Hopefully something resembling a consensus can be reached in this crucial area. At first glance and just from the standpoint of brute epistemology, the difference IS unambiguous and direct (categorical), if you regard the action of an entity as qualitatively distinct from the question of that entity’s existence (“The apple fell from the tree” vs. “The apple exists”). We say, ‘existence is prior’, so that the establishment of the existence of Jesus must come before attributing any sayings or deeds to him.
    On the other hand, if the earliest Christians believed Jesus existed before appearing on earth, or indeed has always existed even before epistemic evidence he did was ever in evidence, it’s possible words were attributed to him as though he were like any other person capable of speech. Voices, visions, premonitions, prophecies, fate and fortune all attributable to ‘the Lord’ as an article of faith.
    And this is still going on.
    “What is essential is invisible to the eye,” said Antoine de Saint-Exupéry. It’s interesting to note that the very late story of Jesus forgiving the adulterous woman was included in GJohn, sometimes GLuke, because “it sounds so much like authentic Jesus.” Jesus can appear without warning or vanish into thin air at will. He’s like the kingdom of heaven, both at once everywhere and nowhere, like some quantum subatomic particle.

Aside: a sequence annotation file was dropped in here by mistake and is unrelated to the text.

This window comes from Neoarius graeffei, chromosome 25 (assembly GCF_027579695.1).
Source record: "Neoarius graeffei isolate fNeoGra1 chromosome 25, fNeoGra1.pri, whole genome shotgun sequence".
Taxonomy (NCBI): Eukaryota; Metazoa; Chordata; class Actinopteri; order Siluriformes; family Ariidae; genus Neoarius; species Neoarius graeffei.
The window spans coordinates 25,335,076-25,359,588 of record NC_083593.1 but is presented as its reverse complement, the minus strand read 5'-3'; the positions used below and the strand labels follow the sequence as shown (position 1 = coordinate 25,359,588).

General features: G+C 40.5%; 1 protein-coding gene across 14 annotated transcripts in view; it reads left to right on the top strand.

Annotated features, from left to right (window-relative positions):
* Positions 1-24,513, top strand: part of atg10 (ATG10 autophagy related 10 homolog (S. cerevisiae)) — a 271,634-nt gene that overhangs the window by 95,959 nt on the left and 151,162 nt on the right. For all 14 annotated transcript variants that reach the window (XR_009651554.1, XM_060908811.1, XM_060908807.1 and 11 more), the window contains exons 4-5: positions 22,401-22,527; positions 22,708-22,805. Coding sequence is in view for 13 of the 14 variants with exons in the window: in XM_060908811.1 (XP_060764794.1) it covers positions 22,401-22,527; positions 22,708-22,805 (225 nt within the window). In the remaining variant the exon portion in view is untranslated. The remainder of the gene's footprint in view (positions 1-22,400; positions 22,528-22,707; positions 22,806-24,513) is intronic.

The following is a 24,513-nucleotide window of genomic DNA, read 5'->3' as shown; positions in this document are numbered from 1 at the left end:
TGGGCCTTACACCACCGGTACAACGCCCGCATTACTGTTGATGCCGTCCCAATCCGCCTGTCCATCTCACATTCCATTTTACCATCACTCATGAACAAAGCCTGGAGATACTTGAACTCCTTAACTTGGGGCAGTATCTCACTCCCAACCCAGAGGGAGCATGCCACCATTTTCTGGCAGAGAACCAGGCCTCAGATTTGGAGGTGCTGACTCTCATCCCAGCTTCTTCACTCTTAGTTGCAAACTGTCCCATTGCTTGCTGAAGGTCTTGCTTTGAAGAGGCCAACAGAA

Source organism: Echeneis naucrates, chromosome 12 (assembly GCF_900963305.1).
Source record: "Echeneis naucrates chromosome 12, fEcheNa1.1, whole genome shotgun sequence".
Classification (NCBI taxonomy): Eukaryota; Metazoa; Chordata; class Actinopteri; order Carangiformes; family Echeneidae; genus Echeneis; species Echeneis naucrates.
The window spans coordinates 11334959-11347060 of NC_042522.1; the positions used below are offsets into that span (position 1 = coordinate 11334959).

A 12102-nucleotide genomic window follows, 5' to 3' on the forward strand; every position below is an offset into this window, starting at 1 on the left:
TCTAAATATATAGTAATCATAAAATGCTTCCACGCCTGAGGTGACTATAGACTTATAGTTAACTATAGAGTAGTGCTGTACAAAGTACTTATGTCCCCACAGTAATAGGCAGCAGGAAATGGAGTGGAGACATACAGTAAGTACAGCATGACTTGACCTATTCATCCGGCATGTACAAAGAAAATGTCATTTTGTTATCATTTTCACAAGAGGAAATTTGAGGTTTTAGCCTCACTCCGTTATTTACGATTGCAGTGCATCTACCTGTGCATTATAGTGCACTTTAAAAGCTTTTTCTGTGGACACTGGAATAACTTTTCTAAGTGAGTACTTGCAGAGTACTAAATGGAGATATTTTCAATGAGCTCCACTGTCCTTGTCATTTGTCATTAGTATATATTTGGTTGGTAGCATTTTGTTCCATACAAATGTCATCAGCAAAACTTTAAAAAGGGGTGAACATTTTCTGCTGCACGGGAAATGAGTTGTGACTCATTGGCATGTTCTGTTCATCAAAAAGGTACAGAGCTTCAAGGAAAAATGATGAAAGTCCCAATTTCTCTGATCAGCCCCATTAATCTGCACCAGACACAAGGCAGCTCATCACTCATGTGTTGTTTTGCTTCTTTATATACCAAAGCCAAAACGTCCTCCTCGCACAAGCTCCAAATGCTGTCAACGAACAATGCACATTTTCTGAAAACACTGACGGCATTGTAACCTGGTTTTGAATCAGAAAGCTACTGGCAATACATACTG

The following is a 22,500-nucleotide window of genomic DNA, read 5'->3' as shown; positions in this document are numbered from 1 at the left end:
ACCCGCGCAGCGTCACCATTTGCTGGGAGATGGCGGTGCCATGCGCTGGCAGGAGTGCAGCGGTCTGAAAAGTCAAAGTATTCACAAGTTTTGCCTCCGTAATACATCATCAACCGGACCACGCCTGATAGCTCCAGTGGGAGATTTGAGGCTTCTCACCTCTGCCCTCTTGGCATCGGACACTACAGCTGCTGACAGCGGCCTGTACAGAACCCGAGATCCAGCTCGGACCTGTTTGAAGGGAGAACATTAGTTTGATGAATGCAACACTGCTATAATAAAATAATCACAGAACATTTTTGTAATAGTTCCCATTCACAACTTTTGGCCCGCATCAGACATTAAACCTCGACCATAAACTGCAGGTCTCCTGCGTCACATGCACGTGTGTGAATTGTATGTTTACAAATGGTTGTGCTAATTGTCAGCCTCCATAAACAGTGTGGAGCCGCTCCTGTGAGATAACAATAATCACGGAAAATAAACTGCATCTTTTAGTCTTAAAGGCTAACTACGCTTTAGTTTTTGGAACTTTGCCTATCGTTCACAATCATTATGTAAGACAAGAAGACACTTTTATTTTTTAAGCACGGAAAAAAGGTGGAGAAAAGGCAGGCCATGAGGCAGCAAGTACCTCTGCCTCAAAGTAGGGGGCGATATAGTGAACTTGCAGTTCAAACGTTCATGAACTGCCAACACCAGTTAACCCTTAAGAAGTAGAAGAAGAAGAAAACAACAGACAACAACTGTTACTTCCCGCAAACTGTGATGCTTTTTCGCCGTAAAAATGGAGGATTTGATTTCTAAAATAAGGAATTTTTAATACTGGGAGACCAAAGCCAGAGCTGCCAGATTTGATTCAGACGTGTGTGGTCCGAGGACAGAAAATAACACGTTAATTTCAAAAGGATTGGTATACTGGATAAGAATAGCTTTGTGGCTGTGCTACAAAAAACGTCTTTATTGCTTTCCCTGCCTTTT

In a mileau like this, nothing is historical but everything is ‘authentic’.
    “(97) Jesus says:
    (1) ‘The kingdom of the [Father] is like a woman who is carrying a [jar] filled with flour.
    (2) While she was walking on [the] way, very distant (from home), the handle of the jar broke (and) the flour leaked out [on] the path.
    (3) (But) she did not know (it); she had not noticed a problem.
    (4) When she reached her house, she put the jar down on the floor (and) found it empty.” [GThom]

  • 2019-01-08 16:43:21 GMT+0000 - 16:43 | Permalink

    I’ve long thought that if biblical scholars were serious they would put their methodologies to the test in the same way that wine tasters do, or something along those lines.

    We should give 20 top biblical scholars collections of written works with known provenances that they aren’t familiar with, perhaps even artificially constructing them or perhaps using Hindu or Buddhist or other unfamiliar writings, and have them identify what material in the works is original, what was later interpolated, what is authentic, what is inauthentic, what is based on oral tradition, etc.

    There has to be some way to conduct real tests for these methodologies. The annoying thing when reading so much literature on biblical scholarship is that its basically all conjecture, but it’s all taken seriously. Statements like, “This phrase from LQ is clearly more primitive than M, so it must be from a source that predates M, thereby indicating that M is derivative.” And its like WTF are you talking about? This is all made-up nonsense.